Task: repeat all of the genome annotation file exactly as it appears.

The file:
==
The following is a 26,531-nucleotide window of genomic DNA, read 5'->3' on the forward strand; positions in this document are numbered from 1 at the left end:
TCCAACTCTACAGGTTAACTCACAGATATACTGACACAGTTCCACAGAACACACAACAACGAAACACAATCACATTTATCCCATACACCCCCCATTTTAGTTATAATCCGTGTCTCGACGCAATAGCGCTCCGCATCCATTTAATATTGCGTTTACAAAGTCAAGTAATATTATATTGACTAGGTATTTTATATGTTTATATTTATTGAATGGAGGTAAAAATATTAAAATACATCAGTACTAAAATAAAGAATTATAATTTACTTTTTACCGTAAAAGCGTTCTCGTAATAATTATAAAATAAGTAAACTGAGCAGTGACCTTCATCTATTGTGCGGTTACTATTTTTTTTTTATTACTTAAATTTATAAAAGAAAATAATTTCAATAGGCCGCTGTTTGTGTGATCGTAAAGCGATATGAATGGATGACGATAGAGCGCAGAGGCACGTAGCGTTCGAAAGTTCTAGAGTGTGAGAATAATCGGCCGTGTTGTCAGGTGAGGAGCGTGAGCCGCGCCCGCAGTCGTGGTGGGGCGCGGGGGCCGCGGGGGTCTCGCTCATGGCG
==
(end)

The following is a 26,531-nucleotide window of genomic DNA, read 5'->3' on the forward strand; positions in this document are numbered from 1 at the left end:
TCCAACTCTACAGGTTAACTCACAGATATACTGACACAGTTCCACAGAACACACAACAACGAAACACAATCACATTTATCCCATACACCCCCCATTTTAGTTATAATCCGTGTCTCGACGCAATAGCGCTCCGCATCCATTTAATATTGCGTTTACAAAGTCAAGTAATATTATATTGACTAGGTATTTTATATGTTTATATTTATTGAATGGAGGTAAAAATATTAAAATACATCAGTACTAAAATAAAGAATTATAATTTACTTTTTACCGTAAAAGCGTTCTCGTAATAATTATAAAATAAGTAAACTGAGCAGTGACCTTCATCTATTGTGCGGTTACTATTTTTTTTTTATTACTTAAATTTATAAAAGAAAATAATTTCAATAGGCCGCTGTTTGTGTGATCGTAAAGCGATATGAATGGATGACGATAGAGCGCAGAGGCACGTAGCGTTCGAAAGTTCTAGAGTGTGAGAATAATCGGCCGTGTTGTCAGGTGAGGAGCGTGAGCCGCGCCCGCAGTCGTGGTGGGGCGCGGGGGCCGCGGGGGTCTCGCTCATGGCG